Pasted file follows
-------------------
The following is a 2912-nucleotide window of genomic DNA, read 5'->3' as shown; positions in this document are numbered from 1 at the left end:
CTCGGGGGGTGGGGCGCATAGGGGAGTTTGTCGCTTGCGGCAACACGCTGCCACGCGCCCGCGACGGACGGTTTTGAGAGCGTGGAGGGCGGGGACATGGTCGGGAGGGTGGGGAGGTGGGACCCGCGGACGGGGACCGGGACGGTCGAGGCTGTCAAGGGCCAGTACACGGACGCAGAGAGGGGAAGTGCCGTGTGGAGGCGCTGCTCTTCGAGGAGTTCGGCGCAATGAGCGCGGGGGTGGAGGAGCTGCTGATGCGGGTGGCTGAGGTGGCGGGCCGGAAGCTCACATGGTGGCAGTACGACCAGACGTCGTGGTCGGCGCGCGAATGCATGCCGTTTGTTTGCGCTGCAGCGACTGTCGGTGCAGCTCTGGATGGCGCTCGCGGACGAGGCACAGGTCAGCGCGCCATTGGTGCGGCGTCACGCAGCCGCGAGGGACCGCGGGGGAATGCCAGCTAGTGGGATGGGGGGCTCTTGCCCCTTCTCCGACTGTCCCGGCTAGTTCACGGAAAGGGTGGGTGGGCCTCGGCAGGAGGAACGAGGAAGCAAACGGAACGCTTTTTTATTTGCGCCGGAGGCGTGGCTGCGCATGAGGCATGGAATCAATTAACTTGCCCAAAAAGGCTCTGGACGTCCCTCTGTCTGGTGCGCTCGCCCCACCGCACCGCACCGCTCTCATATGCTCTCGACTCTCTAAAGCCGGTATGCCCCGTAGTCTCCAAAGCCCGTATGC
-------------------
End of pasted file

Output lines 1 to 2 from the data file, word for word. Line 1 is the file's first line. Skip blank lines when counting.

The following is a 2912-nucleotide window of genomic DNA, read 5'->3' as shown; positions in this document are numbered from 1 at the left end:
CTCGGGGGGTGGGGCGCATAGGGGAGTTTGTCGCTTGCGGCAACACGCTGCCACGCGCCCGCGACGGACGGTTTTGAGAGCGTGGAGGGCGGGGACATGGTCGGGAGGGTGGGGAGGTGGGACCCGCGGACGGGGACCGGGACGGTCGAGGCTGTCAAGGGCCAGTACACGGACGCAGAGAGGGGAAGTGCCGTGTGGAGGCGCTGCTCTTCGAGGAGTTCGGCGCAATGAGCGCGGGGGTGGAGGAGCTGCTGATGCGGGTGGCTGAGGTGGCGGGCCGGAAGCTCACATGGTGGCAGTACGACCAGACGTCGTGGTCGGCGCGCGAATGCATGCCGTTTGTTTGCGCTGCAGCGACTGTCGGTGCAGCTCTGGATGGCGCTCGCGGACGAGGCACAGGTCAGCGCGCCATTGGTGCGGCGTCACGCAGCCGCGAGGGACCGCGGGGGAATGCCAGCTAGTGGGATGGGGGGCTCTTGCCCCTTCTCCGACTGTCCCGGCTAGTTCACGGAAAGGGTGGGTGGGCCTCGGCAGGAGGAACGAGGAAGCAAACGGAACGCTTTTTTATTTGCGCCGGAGGCGTGGCTGCGCATGAGGCATGGAATCAATTAACTTGCCCAAAAAGGCTCTGGACGTCCCTCTGTCTGGTGCGCTCGCCCCACCGCACCGCACCGCTCTCATATGCTCTCGACTCTCTAAAGCCGGTATGCCCCGTAGTCTCCAAAGCCCGTATGC